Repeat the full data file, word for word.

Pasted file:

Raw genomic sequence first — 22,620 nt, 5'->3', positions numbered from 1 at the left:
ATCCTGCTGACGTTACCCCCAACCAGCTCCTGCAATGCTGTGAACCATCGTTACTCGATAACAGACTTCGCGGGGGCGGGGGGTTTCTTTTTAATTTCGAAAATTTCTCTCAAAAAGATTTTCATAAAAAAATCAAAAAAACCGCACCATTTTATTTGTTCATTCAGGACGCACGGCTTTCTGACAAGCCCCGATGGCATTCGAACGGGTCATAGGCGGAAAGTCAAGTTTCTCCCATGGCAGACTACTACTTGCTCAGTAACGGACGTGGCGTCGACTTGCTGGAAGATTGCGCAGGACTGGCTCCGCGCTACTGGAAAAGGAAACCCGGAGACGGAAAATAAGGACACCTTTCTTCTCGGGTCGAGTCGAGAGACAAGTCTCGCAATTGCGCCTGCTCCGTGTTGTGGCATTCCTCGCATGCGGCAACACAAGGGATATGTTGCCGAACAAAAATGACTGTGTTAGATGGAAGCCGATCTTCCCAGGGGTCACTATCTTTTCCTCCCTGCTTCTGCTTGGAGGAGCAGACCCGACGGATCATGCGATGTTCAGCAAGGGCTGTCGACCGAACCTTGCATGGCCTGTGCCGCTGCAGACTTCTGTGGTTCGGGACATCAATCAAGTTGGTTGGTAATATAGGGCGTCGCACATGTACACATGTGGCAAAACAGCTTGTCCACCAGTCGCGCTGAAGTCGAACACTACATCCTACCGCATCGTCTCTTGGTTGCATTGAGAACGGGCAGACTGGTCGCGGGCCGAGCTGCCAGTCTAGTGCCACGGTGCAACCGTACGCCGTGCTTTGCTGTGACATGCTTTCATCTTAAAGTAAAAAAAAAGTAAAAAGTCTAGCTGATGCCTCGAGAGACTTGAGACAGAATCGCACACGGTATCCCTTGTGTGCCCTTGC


Raw genomic sequence first — 22,620 nt, 5'->3', positions numbered from 1 at the left:
ATCCTGCTGACGTTACCCCCAACCAGCTCCTGCAATGCTGTGAACCATCGTTACTCGATAACAGACTTCGCGGGGGCGGGGGGTTTCTTTTTAATTTCGAAAATTTCTCTCAAAAAGATTTTCATAAAAAAATCAAAAAAACCGCACCATTTTATTTGTTCATTCAGGACGCACGGCTTTCTGACAAGCCCCGATGGCATTCGAACGGGTCATAGGCGGAAAGTCAAGTTTCTCCCATGGCAGACTACTACTTGCTCAGTAACGGACGTGGCGTCGACTTGCTGGAAGATTGCGCAGGACTGGCTCCGCGCTACTGGAAAAGGAAACCCGGAGACGGAAAATAAGGACACCTTTCTTCTCGGGTCGAGTCGAGAGACAAGTCTCGCAATTGCGCCTGCTCCGTGTTGTGGCATTCCTCGCATGCGGCAACACAAGGGATATGTTGCCGAACAAAAATGACTGTGTTAGATGGAAGCCGATCTTCCCAGGGGTCACTATCTTTTCCTCCCTGCTTCTGCTTGGAGGAGCAGACCCGACGGATCATGCGATGTTCAGCAAGGGCTGTCGACCGAACCTTGCATGGCCTGTGCCGCTGCAGACTTCTGTGGTTCGGGACATCAATCAAGTTGGTTGGTAATATAGGGCGTCGCACATGTACACATGTGGCAAAACAGCTTGTCCACCAGTCGCGCTGAAGTCGAACACTACATCCTACCGCATCGTCTCTTGGTTGCATTGAGAACGGGCAGACTGGTCGCGGGCCGAGCTGCCAGTCTAGTGCCACGGTGCAACCGTACGCCGTGCTTTGCTGTGACATGCTTTCATCTTAAAGTAAAAAAAAAGTAAAAAGTCTAGCTGATGCCTCGAGAGACTTGAGACAGAATCGCACACGGTATCCCTTGTGTGCCCTTGC